5.4 Evaluation of one-factor congeneric models

All four of the fitted models achieved a non-significant Chi-square statistic, indicating that the observed and reproduced matrices were not statistically different and that the models fitted the data well. This is an unusual result with such a large sample because the Chi-square statistic is very sensitive to sample size. Most unusually, one of the models fitted without modification. Model modification was undertaken for the remaining three models and all models were simply and successfully fitted. In all final fitted models, the absolute goodness-of-fit indices indicated that the models fit the data well, as did the incremental fit indices and the parsimony indices. Standard errors and critical ratios indicated that all retained parameter estimates were significant and were suitable for inclusion in the final models.

Item reliabilities, which were assessed by reference to the item squared multiple correlations, indicated acceptable item stability for all items and that the items were representative of the same latent construct. This means that the items could be combined to form composite scores that were valid measures of their latent construct, as was the purpose of the social trust model. Composite score reliability was confirmed by computing the Cronbach's ∝ reliability coefficient, which, at ∝=0.81, indicated adequate reliability for the composite scale.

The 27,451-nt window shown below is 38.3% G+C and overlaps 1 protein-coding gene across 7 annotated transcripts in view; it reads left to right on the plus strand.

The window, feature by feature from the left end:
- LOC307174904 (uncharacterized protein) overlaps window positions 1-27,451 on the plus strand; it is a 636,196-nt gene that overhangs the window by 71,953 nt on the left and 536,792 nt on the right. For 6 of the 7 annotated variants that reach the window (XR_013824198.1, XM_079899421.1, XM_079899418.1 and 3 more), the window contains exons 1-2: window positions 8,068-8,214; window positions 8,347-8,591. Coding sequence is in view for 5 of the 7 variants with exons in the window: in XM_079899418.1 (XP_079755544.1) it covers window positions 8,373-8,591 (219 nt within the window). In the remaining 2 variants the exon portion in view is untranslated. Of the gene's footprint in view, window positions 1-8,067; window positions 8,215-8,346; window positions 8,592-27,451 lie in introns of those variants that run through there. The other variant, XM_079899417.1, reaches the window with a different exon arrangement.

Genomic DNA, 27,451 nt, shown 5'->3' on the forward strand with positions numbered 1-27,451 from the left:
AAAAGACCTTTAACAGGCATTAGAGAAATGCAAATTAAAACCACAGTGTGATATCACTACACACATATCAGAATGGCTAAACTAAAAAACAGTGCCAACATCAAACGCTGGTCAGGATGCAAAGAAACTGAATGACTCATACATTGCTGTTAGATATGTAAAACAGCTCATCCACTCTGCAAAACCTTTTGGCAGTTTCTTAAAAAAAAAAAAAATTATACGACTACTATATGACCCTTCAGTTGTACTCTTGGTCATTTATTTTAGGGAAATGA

In sum, one-factor congeneric modelling provided strong support for the face validity (self-evident validity), construct validity (one-factor congeneric modelling is an alternative to analyses of convergent and discriminant validity) and content validity (representativeness of items) of social trust, socioeconomic disadvantage, community participation and personal social cohesion. These models could be confidently included in a larger structural model.

5.5 Personal social capital and psychological distress: building the structural model

To build the structural model, it was first necessary to build each of the components of the model—in this case, the three one-factor congeneric models as described above. The next step was to assemble the three one-factor congeneric models, together with the dependent variable (general psychological distress), according to social capital theory and the hypotheses of the study. This theory was outlined in Section 1, with Figure 1 reproduced here for convenience (as Figure 21 here).

Figure 21: Conceptual model of personal social capital and general psychological distress